Missouri Section Net (MON) Procedures Primer

by Kent, K9ZTV

WN0X asked for a summary of CW net procedures, and this is what I came 
up with off-the-cuff this afternoon.  I'm sending it to a couple of 
others who have expressed interest in CW traffic handling.

First, check into the net at whatever sending speed you yourself can 
comfortably and accurately receive.  No speed is too slow! We will 
ALWAYS slow down to YOUR speed, and we will always use plain text 
instead of Q-signals if you aren't comfortable with them.

Second, the NCS (net control station) will periodically send: "MON MON 
MON de K9ZTV QNI"  which means he is inviting anyone who wishes to check 
into the Missouri CW Traffic Net, and that he is the NCS for that 
session.  When he completes the above, merely send a short character or 
BK to get his attention (I always send a "Z" -- many traffic men use the 
first letter of their calls).  NCS will then respond exactly to whatever 
you sent, thus letting you know he has heard you and not someone else, 
and is listening for your check-in.

Third, send the following:  "K9ZTV de WN0X  GE  QNI  QRU   K"   (QNI 
means you are wishing to check-in; QRU means you have no traffic).   If 
you DO have traffic, in place of QRU you would send, "QTC  CHILLICOTHE 1 
or some such thing.  If your traffic is for outside Missouri, you would 
send, "QTC  TEN 3"  which means you have 3 pieces of traffic for the 
Tenth Region Net which is the next NTS level for out-going traffic.

Fourth, the NCS will respond:  "WN0X  GE  NAME ES QTH PSE  BK"   
(self-explanatory ... respond with "RICH JEFFERSON CITY"   NCS will then 
likely welcome you and beg you, on bended knee, to come back again.  He 
will then send, "TU AS"    meaning,  "thank you, please wait"  (AS is a 
prosign with the dits and dahs run together to form one character)

Fifth, if you DO have traffic and there is someone on the net who can 
handle it, at some point the NCS will send:  "WN0X ES W2RRX U4 
CHILLICOTHE"    meaning, you and W2RRX are to QSY up 4 kilocycles and 
you are to pass your traffic for Chillicothe to him.

IMPORTANT . . . the receiving station ALWAYS finds the frequency and 
calls the sending station.  Without this rule, both of you could be on 
different frequencies (in poor conditions or on a crowded band) calling 
the other with neither of you finding each other.  Again . . .  the 
Receiving station ALWAYS calls the sending station.  You tune for him,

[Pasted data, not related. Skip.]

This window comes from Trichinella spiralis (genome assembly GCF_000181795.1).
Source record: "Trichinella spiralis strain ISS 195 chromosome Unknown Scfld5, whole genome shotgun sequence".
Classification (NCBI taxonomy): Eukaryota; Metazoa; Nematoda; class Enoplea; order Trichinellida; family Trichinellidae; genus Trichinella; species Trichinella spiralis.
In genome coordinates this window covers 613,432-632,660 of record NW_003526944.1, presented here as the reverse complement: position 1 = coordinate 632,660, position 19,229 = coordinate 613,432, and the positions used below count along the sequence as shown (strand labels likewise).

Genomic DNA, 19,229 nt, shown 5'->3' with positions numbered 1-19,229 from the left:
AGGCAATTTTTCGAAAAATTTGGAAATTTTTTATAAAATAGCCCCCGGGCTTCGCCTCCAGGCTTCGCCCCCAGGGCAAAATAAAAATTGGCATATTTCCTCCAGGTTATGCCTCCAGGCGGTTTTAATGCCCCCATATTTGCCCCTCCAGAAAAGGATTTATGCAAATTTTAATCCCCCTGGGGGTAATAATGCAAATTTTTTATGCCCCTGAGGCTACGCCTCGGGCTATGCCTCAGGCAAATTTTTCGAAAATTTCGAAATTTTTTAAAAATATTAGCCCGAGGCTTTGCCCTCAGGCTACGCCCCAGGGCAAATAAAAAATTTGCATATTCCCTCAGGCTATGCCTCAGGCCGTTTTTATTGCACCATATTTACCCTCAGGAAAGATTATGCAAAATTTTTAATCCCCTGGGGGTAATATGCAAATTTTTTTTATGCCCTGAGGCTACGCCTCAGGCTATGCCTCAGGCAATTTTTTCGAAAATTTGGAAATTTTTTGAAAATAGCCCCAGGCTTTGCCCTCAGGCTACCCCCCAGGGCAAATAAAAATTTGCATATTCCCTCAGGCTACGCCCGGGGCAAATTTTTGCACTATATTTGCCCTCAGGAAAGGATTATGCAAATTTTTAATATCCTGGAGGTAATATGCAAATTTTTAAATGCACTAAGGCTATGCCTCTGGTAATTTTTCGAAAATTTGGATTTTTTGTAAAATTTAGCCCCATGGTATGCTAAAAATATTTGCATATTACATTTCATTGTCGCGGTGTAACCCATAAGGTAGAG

he doesn't tune for you.  And he might not be exactly Up 4 either, 
depending on QRM and whether the frequency is already in use.  He will 
continue to call you until the two of  you establish contact, or until 
several minutes of trying has passed, in which case he will return to 
the net frequency.  During high QRN periods this does happen and 
sometimes you have to go back to the main frequency.  NCS will usually 
ask you to try passing the traffic on the main frequency with himself 
acting as a relay (QSP) if he has decent copy on you both.

Sixth, once you find the receiving station, you send . . ."W2RRX de WN0X 
 GE  ORV?"  meaning, Good Evening, are you ready for me to send?"  He 
will reply, "GE RICH (if he knows your name) QRV  meaning, I'm ready, go 
ahead and send.  You would then send, "QSK"  meaning you have full 
break-in capability and he can break you in the middle of words 
(characters, even) for repeats.  If you don't have QSK capability, send 
 "NO QSK"  so he will know he can't break you until your VOX drops out. 
 If you don't have full QSK, you should let your VOX drop out 
occasionally to check whether he needs a fill.

Seventh, you send your message according to NTS format as amply 
discussed in various ARRL publications.

Eighth, after sending your message to him, he will either send "QSL"  or 
else ask for fills or confirmation that he copied a particular word or 
phrase correctly.  Then you say your goodbyes (73, etc.) and both return 
to net frequency.

Ninth, when you return to net frequency, you wait until NCS does his 
"MON de K9ZTV QNI"  bit.  You then send "WN0X" to let him know you are 
back.  He will then dismiss you by saying, "R QRU QNX 73 GE"    meaning, 
the net has no further traffic for you, you are excused from the net. 
 You reply, "TU 73 VA DE WN0X GE"  with VA (a prosign run together, 
sometimes interpreted also as SK) meaning you will no longer be 
transmitting.  GE  of course means, Good Evening.  GA means Good 
Afternoon.  GM Good Morning.  GN Good Night.

Just do it a few times and you'll get the hang.  The only intimidating 
part is assuming you can't use plain words.  YOU CAN!  AND DON'T BE 
AFRAID TO DO SO if the Q-signals confuse you.  We've used them for so 
long we don't even think about them being confusing anymore.  Plain 
language is ALWAYS acceptable.  We will always slow down as much as 
needed to make you feel confident you know what is going on.

Your mission, should you chose to accept it, is to be on 3.585 at 7 p.m. 
and/or 9:45 p.m. any night of the year.